Endzeit (Ever After)

“The people we were once are dead,” says Eva (Maja Lehrer), one of the two central characters in director Carolina Hellsgård’s post-apocalyptic horror/drama Endzeit – Ever After. “We shouldn’t mourn them.”

Such a sentiment is rarely expressed so pointedly on screen, even in this most fatalistic of film genres. While survivors of these movies’ various types of cataclysms are most often driven by some powerful – if far-fetched – hope of someday returning to their normal lives, the young, hard-bitten Eva possesses a rare understanding of exactly what she shares with both the deceased and with the brain-dead, plague-stricken zombies that have all but overtaken her world.

That sense of perspective, and the way it’s articulated and explored through the relationship of two very well-drawn female characters, is what makes Endzeit – Ever After worthwhile viewing even for those who (understandably) feel that, by now, they’ve already seen just about everything that a “zombie movie” could possibly have to offer. The German-language film was made almost entirely by female creative talent and features women in both of its major and most of its supporting roles, and that isn’t simply some gimmick to sell an inconsequential genre movie to an equality-minded audience. Instead, Hellsgård and writer Olivia Vieweg have crafted a morbidly beautiful, uniquely character-focused, and decidedly feminine take on familiar apocalyptic tropes, and while it doesn’t always entirely deliver on a narrative or visceral level, Endzeit – Ever After emotional resonance – and the singularity of its worldview – is undeniable.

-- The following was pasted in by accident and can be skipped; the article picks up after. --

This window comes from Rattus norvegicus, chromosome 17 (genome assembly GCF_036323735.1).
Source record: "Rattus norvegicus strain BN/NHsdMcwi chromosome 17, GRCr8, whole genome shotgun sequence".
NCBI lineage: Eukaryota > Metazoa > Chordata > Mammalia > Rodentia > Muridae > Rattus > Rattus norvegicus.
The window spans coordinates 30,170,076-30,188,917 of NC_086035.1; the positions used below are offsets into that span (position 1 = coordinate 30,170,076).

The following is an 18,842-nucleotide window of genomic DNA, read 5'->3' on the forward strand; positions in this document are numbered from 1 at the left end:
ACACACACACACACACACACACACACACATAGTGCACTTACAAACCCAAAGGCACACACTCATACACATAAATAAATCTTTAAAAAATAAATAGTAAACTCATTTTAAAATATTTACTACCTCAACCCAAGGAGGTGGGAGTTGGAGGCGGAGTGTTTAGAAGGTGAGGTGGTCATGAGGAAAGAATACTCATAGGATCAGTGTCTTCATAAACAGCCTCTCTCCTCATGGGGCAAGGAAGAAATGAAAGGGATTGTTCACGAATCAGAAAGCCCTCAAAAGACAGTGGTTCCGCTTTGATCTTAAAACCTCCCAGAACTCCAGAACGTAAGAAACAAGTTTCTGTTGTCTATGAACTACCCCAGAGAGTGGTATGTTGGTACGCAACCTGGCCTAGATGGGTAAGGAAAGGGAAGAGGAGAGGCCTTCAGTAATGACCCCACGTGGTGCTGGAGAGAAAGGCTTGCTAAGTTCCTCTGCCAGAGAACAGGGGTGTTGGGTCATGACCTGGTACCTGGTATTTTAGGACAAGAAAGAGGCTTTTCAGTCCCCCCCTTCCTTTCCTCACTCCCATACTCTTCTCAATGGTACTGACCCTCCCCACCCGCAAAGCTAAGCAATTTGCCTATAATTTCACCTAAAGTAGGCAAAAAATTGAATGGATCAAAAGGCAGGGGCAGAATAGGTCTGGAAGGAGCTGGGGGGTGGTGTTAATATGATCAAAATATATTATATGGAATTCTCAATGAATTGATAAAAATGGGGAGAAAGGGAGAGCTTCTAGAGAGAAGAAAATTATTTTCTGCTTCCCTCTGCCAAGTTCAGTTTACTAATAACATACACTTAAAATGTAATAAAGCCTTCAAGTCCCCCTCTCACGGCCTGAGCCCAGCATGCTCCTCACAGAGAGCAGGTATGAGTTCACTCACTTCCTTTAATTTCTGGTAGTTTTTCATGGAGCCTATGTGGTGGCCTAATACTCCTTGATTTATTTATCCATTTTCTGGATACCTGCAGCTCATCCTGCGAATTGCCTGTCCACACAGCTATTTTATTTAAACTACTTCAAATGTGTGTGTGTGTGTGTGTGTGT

The film alerts viewers to its uncommon approach right from the opening narration, the language of which (“a plague has descended upon earth”) suggests some enigmatic, quasi-biblical basis for the catastrophe that has decimated humanity. We don’t immediately learn much more about the world aside from the fact that the few remaining unaffected humans have been confined to two cities: Jena, whose residents desperately search for a cure to end the devastation, and Weimar, a heavily-fortified place where the raging, bloodthirsty plague-zombies are simply shot on sight.